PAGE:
Workload Index recovers from early summer wobble
The RIBA Future Trends Workload Index recovered some lost ground in the latest July survey, while large practices appeared to be brushing aside any short term uncertainties in a swell of optimism over improving prospects.
Following the 13 point fall in the headline index recorded in June, when the balance of practices expecting workload to increase had fallen back to +10, the July index added four points to stand at +14.
But large practices, having been just marginally more optimistic than others in recent months, saw their own workload balance figure leaping ahead to +63, opening up a clear gap between their medium-sized peers at +15 and small practices at +11.
The gap was mirrored by large practices’ expectations of staffing increases, where again the balance of practices expecting to hire rather than fire stood at +63, dramatically ahead of the overall Staffing Index at +10.
All of the work sectors monitored in the survey saw improvements in July. The private housing sector forecast staged a good recovery from its dip the previous month to stand at +17. The commercial sector workload forecast was also moving up once again at +8.
The community sector forecast also crept back into positive territory at +1. The biggest riser was the public sector, which rose to +3, its highest figure for 12 months.
Forecasts from other leading industry surveys all agree that private housing activity continues to be robust, with growth recorded over the summer. But they point to other sectors, particularly commercial, weakening the general upturn.
The closely-watched HIS Markit/CIPS UK Construction report for August saw growth slipping back to the lowest level seen for a year, with commercial work dropping at the fastest rate since July 2016 amid reports of clients opting to delay spending decisions and, in some cases, scale back planning projects.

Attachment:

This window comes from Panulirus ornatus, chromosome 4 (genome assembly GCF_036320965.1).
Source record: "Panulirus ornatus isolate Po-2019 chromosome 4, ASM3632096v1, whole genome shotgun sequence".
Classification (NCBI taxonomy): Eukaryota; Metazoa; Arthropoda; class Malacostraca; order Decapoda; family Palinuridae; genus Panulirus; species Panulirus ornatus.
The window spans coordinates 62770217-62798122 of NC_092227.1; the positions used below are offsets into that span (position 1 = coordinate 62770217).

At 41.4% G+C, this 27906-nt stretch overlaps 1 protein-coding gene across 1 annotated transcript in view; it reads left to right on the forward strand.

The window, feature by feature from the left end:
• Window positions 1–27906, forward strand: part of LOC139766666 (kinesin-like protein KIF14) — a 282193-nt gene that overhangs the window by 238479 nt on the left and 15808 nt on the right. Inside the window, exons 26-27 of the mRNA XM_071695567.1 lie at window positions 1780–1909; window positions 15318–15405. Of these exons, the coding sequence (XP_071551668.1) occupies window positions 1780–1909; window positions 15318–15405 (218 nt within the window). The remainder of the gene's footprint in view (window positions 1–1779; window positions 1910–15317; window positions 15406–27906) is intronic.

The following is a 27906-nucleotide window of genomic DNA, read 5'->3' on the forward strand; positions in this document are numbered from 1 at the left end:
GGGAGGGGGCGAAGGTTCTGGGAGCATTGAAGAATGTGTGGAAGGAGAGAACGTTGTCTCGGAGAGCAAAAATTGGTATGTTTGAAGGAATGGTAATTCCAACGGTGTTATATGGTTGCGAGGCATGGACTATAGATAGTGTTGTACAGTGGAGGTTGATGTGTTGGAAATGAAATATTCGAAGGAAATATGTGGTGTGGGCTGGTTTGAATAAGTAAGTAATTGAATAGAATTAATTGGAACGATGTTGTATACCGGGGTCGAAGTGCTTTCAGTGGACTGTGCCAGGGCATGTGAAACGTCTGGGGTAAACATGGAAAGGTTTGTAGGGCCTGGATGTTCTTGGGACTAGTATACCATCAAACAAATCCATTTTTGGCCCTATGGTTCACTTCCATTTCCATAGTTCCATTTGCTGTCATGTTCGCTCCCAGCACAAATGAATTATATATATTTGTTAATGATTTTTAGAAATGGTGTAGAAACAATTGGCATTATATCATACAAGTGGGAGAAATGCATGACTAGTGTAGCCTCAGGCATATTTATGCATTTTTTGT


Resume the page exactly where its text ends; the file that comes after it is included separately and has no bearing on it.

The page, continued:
The Construction Products Association says order books are being sustained by private housing and R&M work, but are falling in commercial and industrial sectors due to rising costs and a near-term outlook clouded by Brexit uncertainty.
Meanwhile, the value of actual work in progress reported by practices participating in the RIBA survey continues to grow at a modest annualised rate of 1%.
RIBA Executive Director Members Adrian Dobson says commentary received from participating practices suggests a generally steady outlook in the medium term, but more unpredictability in the longer term outlook.
‘Some of last month’s pessimism seems to have lifted, but signals remain mixed,’ says Dobson.
‘Some practices have detected nervousness on the part of developers of larger residential schemes. At the same time we have had the first reports for some time of practices struggling to recruit staff with the skills they need.’
Looking at the regions, practices in the North of England (balance +26) and the Midlands and East Anglia (balance +32) were more optimistic about medium term workload prospects in July than practices in the South of England (balance +17).
Ruling out any suggestion that the optimism reported by large practices might be a London phenomenon, practices in the capital were by far the most cautious about workloads, with a negative balance of -2.
Text by Neal Morris. This is a ‘Practice News’ post edited by the RIBA Practice team. The team would like to hear your feedback and ideas for Practice News: firstname.lastname@example.org.
Posted on 7 September 2017.